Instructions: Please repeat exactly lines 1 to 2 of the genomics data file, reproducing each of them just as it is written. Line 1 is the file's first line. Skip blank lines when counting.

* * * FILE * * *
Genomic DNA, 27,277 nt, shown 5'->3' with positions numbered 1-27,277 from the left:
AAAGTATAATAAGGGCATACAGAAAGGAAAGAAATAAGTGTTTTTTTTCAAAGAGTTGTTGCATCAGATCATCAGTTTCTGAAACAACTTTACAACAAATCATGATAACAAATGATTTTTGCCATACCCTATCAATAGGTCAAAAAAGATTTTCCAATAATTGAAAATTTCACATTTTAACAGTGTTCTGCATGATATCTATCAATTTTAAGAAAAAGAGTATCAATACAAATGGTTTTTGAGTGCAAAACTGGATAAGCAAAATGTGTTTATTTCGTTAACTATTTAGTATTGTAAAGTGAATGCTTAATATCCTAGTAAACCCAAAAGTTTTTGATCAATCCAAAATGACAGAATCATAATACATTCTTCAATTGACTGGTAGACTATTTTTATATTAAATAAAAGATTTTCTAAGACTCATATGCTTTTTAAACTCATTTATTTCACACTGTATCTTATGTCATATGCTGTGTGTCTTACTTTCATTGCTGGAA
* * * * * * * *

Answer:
Genomic DNA, 27,277 nt, shown 5'->3' with positions numbered 1-27,277 from the left:
AAAGTATAATAAGGGCATACAGAAAGGAAAGAAATAAGTGTTTTTTTTCAAAGAGTTGTTGCATCAGATCATCAGTTTCTGAAACAACTTTACAACAAATCATGATAACAAATGATTTTTGCCATACCCTATCAATAGGTCAAAAAAGATTTTCCAATAATTGAAAATTTCACATTTTAACAGTGTTCTGCATGATATCTATCAATTTTAAGAAAAAGAGTATCAATACAAATGGTTTTTGAGTGCAAAACTGGATAAGCAAAATGTGTTTATTTCGTTAACTATTTAGTATTGTAAAGTGAATGCTTAATATCCTAGTAAACCCAAAAGTTTTTGATCAATCCAAAATGACAGAATCATAATACATTCTTCAATTGACTGGTAGACTATTTTTATATTAAATAAAAGATTTTCTAAGACTCATATGCTTTTTAAACTCATTTATTTCACACTGTATCTTATGTCATATGCTGTGTGTCTTACTTTCATTGCTGGAA